Sometimes you are the subject….

Photo Credit: Jeremy Brooks

Being a student means I tend to be on the passive side of research for the most part. Reading it, writing it, occasionally designing and implementing, but never the actually subject. Unless you count first year psychology. There were many studies, surveys, word tasks, mostly boring and obvious. My experience as an object of study has been limited and dull, until last week.

I had a procedure on my thyroid, which meant surgery, surgeons, hospitals, unflattering gowns, the whole lot. It was pretty routine as far as sugeries go, but unsettling and nerve wracking nonetheless. As I waited my turn to enter the operating room, I heard my surgeon talking to the patient who would go before me. He was discussing a clinical trial he was doing on a particular cream to reduce scarring at the incision site. He explained to the patient that they would be given either the standard of care or the new cream being tested. Shockingly, right then and there, he pulled out his iPhone, used an application to generate a number and then told the patient which group they were in.

I was surprised that the surgeon himself would be doing this before the surgery. How would he know he wouldn’t be biased and unknowingly make certain incisions nicer than others. Didn’t he realize how intimidating he would be to a person sitting around in a hospital gown? Would anyone say “No” to the person who was about to cut them open and perform a very delicate operation on their neck?

When it was my turn, I agreed to be in the trial. I tell myself now that I did it because I was curious to see what it would be like to be in a clinical trial and experience what it would be like to participate. But, when it comes down to it I don’t think i would have said “No” to him even if I wanted to. I had no shoes on, no clothes, captive to my IV, unable to go anywhere. And, this man was about to cut me open, I didn’t want to irritate him or displease him in any way.

A few days later, the fog of anesthetic lifted and I read through the material he gave me regarding the study. Not only did he not follow protocol and create bias in the experiment, but the literature stated that patients in the control group (which would be me) were urged not to use any kind of anti-scarring creams or lotions to minimize their scar. This was not highlighted while the doctor was going over the terms of the study. I was not asked to read it, nor did he go over it in detail with me. This does not constitute informed consent.


How is this ethical?

The scar I now have is quite obvious, right at the base of my throat. It is 8 centimetres (4 inches) long, bright red, and raised. I find it very disturbing that patients would be discouraged from minimizing such a mark on their body that is so apparent to others and makes me look at myself differently in the mirror now. I feel ugly, maimed, why wouldn’t I do something to make it better?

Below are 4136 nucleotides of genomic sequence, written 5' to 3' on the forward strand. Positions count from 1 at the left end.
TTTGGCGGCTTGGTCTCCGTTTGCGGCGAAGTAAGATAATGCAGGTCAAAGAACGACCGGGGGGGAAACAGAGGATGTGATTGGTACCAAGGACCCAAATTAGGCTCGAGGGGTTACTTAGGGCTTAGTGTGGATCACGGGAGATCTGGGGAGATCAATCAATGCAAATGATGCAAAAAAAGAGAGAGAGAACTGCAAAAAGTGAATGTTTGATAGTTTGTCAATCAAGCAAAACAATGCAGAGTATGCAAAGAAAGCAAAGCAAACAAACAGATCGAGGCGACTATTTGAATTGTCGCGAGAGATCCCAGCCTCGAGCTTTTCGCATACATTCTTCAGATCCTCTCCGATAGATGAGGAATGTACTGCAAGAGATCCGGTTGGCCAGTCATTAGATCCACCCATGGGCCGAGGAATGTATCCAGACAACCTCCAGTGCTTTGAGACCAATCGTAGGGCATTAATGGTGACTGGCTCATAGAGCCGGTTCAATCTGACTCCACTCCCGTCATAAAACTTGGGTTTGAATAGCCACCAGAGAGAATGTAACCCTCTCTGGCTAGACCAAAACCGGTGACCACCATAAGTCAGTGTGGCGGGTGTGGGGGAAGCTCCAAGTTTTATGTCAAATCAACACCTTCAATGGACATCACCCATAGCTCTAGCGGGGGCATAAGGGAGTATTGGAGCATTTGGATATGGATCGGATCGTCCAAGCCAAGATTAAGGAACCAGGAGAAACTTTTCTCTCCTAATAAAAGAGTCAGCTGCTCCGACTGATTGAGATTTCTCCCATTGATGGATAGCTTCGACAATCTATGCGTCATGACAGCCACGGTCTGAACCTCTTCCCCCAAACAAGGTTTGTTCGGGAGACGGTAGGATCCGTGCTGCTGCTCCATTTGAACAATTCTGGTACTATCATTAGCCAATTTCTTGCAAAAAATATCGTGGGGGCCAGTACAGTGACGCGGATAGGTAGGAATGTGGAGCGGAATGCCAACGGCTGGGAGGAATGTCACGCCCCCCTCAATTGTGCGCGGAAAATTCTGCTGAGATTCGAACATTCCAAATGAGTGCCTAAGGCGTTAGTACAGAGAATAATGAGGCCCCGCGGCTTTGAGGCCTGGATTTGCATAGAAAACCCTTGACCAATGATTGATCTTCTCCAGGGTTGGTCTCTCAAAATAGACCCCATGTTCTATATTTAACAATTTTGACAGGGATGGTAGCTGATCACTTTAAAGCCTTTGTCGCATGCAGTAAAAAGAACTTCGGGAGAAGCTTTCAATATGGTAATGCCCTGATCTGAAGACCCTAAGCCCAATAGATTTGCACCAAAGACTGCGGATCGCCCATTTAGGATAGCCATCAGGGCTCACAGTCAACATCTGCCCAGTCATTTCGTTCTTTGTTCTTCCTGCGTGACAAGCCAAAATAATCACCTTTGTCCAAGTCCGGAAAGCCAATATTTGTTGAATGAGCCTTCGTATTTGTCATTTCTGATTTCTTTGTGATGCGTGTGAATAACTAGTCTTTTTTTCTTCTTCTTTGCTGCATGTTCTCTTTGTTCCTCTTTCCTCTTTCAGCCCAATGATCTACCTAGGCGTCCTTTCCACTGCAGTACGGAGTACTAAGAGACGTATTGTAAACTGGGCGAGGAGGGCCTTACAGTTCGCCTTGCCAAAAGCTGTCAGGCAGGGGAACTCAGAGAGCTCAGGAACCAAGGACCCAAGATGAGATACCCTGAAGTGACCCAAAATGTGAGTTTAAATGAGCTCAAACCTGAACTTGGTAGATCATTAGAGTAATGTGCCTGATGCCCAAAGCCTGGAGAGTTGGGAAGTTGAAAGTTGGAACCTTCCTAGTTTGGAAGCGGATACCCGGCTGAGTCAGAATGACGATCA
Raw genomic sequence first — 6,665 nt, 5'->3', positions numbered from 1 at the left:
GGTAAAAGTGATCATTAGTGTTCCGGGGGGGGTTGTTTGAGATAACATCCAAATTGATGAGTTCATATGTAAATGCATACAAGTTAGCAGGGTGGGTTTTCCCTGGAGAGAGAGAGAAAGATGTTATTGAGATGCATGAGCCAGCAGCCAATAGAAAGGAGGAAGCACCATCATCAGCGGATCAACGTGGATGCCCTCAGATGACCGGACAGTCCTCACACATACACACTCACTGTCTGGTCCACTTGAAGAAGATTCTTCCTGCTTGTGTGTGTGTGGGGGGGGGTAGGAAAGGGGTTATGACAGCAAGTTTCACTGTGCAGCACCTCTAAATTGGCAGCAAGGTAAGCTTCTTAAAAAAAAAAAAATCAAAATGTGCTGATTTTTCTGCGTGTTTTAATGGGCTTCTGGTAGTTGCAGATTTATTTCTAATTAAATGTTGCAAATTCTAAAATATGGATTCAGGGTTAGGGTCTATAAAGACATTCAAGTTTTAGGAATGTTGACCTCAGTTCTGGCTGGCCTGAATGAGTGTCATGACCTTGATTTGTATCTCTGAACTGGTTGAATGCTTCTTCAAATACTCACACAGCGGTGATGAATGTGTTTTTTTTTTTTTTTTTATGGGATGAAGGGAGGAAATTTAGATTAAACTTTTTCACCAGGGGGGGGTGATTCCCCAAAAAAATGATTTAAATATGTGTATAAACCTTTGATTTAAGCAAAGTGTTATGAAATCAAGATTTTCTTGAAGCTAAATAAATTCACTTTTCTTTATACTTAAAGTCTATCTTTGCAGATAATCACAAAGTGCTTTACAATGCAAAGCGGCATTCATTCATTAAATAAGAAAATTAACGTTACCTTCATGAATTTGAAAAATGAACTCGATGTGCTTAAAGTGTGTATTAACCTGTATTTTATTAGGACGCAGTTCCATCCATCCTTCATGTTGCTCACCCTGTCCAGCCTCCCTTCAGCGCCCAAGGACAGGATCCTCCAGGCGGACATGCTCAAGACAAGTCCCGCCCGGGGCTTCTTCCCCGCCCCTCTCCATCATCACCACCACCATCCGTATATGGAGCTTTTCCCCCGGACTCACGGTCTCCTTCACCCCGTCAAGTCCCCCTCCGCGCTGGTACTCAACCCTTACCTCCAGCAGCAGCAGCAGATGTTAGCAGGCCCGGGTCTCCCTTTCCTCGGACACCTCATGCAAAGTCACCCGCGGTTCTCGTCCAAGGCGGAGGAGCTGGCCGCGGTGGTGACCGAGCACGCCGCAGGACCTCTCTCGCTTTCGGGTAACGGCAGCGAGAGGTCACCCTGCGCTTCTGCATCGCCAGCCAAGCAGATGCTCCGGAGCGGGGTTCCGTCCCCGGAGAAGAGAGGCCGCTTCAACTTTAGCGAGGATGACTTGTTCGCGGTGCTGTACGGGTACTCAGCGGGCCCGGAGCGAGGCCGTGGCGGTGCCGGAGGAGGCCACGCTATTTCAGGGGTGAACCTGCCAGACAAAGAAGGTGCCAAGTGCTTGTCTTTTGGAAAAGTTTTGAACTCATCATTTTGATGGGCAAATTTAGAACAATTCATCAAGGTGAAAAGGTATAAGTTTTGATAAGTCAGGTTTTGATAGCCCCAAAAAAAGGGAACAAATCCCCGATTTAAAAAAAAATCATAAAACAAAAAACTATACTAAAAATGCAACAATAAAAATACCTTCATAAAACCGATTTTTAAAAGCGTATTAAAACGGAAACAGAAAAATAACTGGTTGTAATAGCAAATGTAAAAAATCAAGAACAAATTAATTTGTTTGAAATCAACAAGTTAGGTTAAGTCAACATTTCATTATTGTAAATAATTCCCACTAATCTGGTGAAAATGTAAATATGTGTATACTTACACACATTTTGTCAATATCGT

Should I carry a bigger scar than needed in the name of science?

The literature that I was given provided no information as to the governing body that approved this study. I am not meeting with my doctor for follow until early November and I am not sure I would feel comfortable discussing this with him. I will have to do some research and see if I can find out how to lodge a complaint about this study. Any comments or suggestions would be welcome.

This whole experience has given me an entirely new perspective on clinical trials, why we have certain implementation policies for such procedures, and the experience of patients. I will always wonder if my surgeon took due care in creating and closing my incision. I will always wonder what my scar would look like had I been given the experimental treatment. I will never read a clinical trial again without thinking about the actual people who participated and what their experience must have been like.

UPDATE: I just called the doctor’s office. I blocked my number as I still have follow up appointments with this doctor and did not want them to know who I was. The receptionist was not helpful and would not give me the name of the ethics or review board that would be responsible for overseeing this study. She offered to pull my chart and have one of the assistant researchers speak to me.

I found a reference to the UBC Research Ethics Board and now have a number of someone to speak to there. I noticed that the literature I was given about the study was from 2009, so it must be study that has been going on for a while.

Perhaps I am overreacting a little, but I genuinely feel that the way this study is being done bullies patients into participating and creates true and concerning bias.


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